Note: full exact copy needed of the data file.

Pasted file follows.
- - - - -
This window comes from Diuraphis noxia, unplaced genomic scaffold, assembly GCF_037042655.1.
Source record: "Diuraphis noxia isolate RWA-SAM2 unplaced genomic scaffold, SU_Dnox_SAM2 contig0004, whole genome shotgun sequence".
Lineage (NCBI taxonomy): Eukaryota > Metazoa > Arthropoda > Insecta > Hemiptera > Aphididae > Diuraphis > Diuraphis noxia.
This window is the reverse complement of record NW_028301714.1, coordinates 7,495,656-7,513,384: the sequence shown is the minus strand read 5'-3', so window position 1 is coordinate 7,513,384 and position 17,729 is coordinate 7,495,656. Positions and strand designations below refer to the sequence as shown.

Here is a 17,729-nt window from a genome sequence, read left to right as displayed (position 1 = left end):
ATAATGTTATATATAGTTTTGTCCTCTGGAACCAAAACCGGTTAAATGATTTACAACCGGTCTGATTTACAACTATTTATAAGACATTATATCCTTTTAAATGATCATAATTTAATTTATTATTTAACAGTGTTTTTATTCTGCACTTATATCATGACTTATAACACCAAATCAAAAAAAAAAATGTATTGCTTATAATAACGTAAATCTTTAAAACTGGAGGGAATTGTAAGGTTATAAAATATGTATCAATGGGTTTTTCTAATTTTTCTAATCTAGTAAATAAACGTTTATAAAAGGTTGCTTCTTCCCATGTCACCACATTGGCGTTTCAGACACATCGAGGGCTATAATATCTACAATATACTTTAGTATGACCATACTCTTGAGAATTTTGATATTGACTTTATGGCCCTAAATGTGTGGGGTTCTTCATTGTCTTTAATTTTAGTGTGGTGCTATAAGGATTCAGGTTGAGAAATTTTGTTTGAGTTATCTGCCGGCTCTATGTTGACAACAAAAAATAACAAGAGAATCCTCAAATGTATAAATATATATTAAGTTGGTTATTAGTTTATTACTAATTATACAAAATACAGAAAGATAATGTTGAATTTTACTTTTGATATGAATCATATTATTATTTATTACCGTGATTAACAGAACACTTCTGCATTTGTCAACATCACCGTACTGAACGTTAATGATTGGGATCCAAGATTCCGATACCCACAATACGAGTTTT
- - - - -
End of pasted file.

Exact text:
This window comes from Diuraphis noxia, unplaced genomic scaffold, assembly GCF_037042655.1.
Source record: "Diuraphis noxia isolate RWA-SAM2 unplaced genomic scaffold, SU_Dnox_SAM2 contig0004, whole genome shotgun sequence".
Lineage (NCBI taxonomy): Eukaryota > Metazoa > Arthropoda > Insecta > Hemiptera > Aphididae > Diuraphis > Diuraphis noxia.
This window is the reverse complement of record NW_028301714.1, coordinates 7,495,656-7,513,384: the sequence shown is the minus strand read 5'-3', so window position 1 is coordinate 7,513,384 and position 17,729 is coordinate 7,495,656. Positions and strand designations below refer to the sequence as shown.

Here is a 17,729-nt window from a genome sequence, read left to right as displayed (position 1 = left end):
ATAATGTTATATATAGTTTTGTCCTCTGGAACCAAAACCGGTTAAATGATTTACAACCGGTCTGATTTACAACTATTTATAAGACATTATATCCTTTTAAATGATCATAATTTAATTTATTATTTAACAGTGTTTTTATTCTGCACTTATATCATGACTTATAACACCAAATCAAAAAAAAAAATGTATTGCTTATAATAACGTAAATCTTTAAAACTGGAGGGAATTGTAAGGTTATAAAATATGTATCAATGGGTTTTTCTAATTTTTCTAATCTAGTAAATAAACGTTTATAAAAGGTTGCTTCTTCCCATGTCACCACATTGGCGTTTCAGACACATCGAGGGCTATAATATCTACAATATACTTTAGTATGACCATACTCTTGAGAATTTTGATATTGACTTTATGGCCCTAAATGTGTGGGGTTCTTCATTGTCTTTAATTTTAGTGTGGTGCTATAAGGATTCAGGTTGAGAAATTTTGTTTGAGTTATCTGCCGGCTCTATGTTGACAACAAAAAATAACAAGAGAATCCTCAAATGTATAAATATATATTAAGTTGGTTATTAGTTTATTACTAATTATACAAAATACAGAAAGATAATGTTGAATTTTACTTTTGATATGAATCATATTATTATTTATTACCGTGATTAACAGAACACTTCTGCATTTGTCAACATCACCGTACTGAACGTTAATGATTGGGATCCAAGATTCCGATACCCACAATACGAGTTTT